Authors’ conclusions: fever, gastrointestinal symptoms and Kawasaki disease like simptoms were the main presenting symptoms of multisystem inflammatory syndrome in children associated with SARS-CoV-2 infection. Although most children required intensive care and immunomodulatory therapies, favorable outcomes were reported in the majority with low-mortality rates.
Reviewers’ commentary: the results of this study describe the usual clinical pattern of patients with multisystem inflammatory syndrome, their care needs and their prognosis, although they do not provide information on the effectiveness of the different treatments used. The implementation of consensus protocols and their evaluation in prospective studies will allow us to establish their effectiveness.
Oltra Benavent M, Ochoa Sangrador C. Evid Pediatr. 2021;17:3
Authors’ conclusions: even among the symptomatic COVID-19 cases, severe manifestations are seen in very few children. Though fever and respiratory symptoms are most common, many children also have gastrointestinal manifestations.
Reviewers’ commentary: most frequent clinical manifestations of COVID-19 in children are usually fever and mild respiratory or gastrointestinal symptoms, although these data come from studies with selection and publication biases. Prospective population cohort studies with patients from all levels of care are necessary to understand the actual clinical spectrum of the disease. Analyzing possible clinical markers of risk of severe cases would be also useful.
Gimeno Díaz de Atauri Á, Fernández Rodríguez MM. Evid Pediatr. 2021;17:4
Authors’ conclusions: in patients with suspected COVID-19 and symptoms of less than five days of evolution, the PanbioTM rapid antigen test has poor diagnostic sensitivity.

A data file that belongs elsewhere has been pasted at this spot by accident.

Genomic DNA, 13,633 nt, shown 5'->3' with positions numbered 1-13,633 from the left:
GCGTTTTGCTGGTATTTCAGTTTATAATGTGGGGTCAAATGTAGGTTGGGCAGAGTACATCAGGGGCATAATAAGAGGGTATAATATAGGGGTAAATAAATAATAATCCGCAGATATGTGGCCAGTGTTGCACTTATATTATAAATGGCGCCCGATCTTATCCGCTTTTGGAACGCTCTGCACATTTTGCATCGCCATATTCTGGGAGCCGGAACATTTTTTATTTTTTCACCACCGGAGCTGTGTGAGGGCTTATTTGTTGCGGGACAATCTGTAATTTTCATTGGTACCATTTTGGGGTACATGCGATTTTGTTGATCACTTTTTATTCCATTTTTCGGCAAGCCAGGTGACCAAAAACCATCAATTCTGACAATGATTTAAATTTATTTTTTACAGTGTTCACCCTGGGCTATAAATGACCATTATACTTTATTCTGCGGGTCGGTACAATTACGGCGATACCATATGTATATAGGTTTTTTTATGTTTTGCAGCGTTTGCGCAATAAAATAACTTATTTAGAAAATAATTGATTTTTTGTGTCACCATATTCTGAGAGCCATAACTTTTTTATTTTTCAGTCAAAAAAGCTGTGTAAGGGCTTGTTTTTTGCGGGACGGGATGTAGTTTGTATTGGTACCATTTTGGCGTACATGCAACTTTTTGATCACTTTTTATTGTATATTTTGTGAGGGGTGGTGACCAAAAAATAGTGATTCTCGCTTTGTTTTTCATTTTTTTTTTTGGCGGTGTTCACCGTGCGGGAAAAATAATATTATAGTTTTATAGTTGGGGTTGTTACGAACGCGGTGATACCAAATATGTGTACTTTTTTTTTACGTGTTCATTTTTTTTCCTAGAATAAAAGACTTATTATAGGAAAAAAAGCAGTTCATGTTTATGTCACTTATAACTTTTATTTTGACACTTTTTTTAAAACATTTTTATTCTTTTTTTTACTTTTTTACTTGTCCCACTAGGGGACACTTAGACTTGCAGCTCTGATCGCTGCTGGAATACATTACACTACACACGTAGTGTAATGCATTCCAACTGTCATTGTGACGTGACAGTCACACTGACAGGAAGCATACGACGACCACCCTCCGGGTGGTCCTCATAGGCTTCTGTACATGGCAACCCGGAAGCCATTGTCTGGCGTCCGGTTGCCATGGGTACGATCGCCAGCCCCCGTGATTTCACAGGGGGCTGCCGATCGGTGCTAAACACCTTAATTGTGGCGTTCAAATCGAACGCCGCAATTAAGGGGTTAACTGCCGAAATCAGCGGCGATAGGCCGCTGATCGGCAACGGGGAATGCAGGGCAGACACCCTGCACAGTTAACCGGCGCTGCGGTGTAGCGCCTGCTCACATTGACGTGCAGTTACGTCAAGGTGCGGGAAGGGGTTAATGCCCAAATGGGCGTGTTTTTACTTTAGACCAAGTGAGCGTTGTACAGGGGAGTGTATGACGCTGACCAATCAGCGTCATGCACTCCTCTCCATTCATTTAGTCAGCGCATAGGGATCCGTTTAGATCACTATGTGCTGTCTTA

Reviewers’ commentary: in children up to 16 years of age with symptoms compatible with COVID-19 and less than five days of evolution, a negative rapid antigenic test does not rule out SARS-CoV-2 infection and, in a situation of high suspicion of SARS-CoV-2, PCR should be considered.
Aparicio Rodrigo M, Martín Masot R. Evid Pediatr. 2021;17:5
Conclusions of the authors of the study: the BNT-162b2 vaccine, administered in two doses 21 days apart, is safe and provides 95% efficacy against COVID-19.
Reviewers’ comment: preliminary data suggest that the BNT-162b2 vaccine is effective and safe in preventing symptomatic COVID-19 disease in adults over 16 years of age. Although the duration of protection is unknown, and it has not yet been studied in children under 16 years of age, immunosuppressed or pregnant individuals. We do not know the infrequent or late adverse effects.
Esparza Olcina MJ, Juanes de Toledo B. Evid Pediatr. 2021;17:6
Authors’ conclusions: radiological findings in children with COVID-19 are often normal or mild, with unilateral involvement, ground-glass pattern, and affecting lower lobes. Chest CT should be reserved for severe cases or to identify other diagnoses.
Reviewers’ commentary: performing chest CT imaging should be limited to severe cases, if it is going to lead to a change in clinical attitude. Although the most frequent changes are unilateral involvement of lower lobes and ground glass pattern, it remains to be defined what type of test to perform, and which images may be indicative of a worse prognosis in pediatric population. The risk of radiation outweighs the benefits of chest CT in not severe cases.
Rivero Martín MJ, Pérez-Moneo Agapito B. Evid Pediatr. 2021;17:7
Authors’ conclusions: school closure did not have a measurable effect on the number of COVID-19 cases among children. Children were not a significant risk group for COVID-19 and they do not appear to play a very important role from the point of view of disease transmission.
Reviewers’ commentary: Despite its limitations, the results are consistent with most studies that examine the transmissibility of SARS-CoV-2 infection among children, and among children and teachers, demonstrating that school closure has little impact on the number of cases in the pediatric population and mortality from COVID-19.
Author’s ́ conclusions: neonatal COVID-19 infection is uncommon, rarely symptomatic, and the rate of infection is no greater when the baby is born vaginally, breastfed or remains with the mother.
Reviewer’s ́ commentary: data suggest that COVID-19 disease should not be an indication por caesarean birth, formula feeding or isolation of the infant from the mother. Mothers who breast-fed and room-in with their infants should continue to observe COVID-19 hygiene precautions.
González Rodríguez MP, Aizpurua Galdeano P. Evid Pediatr. 2021;17:9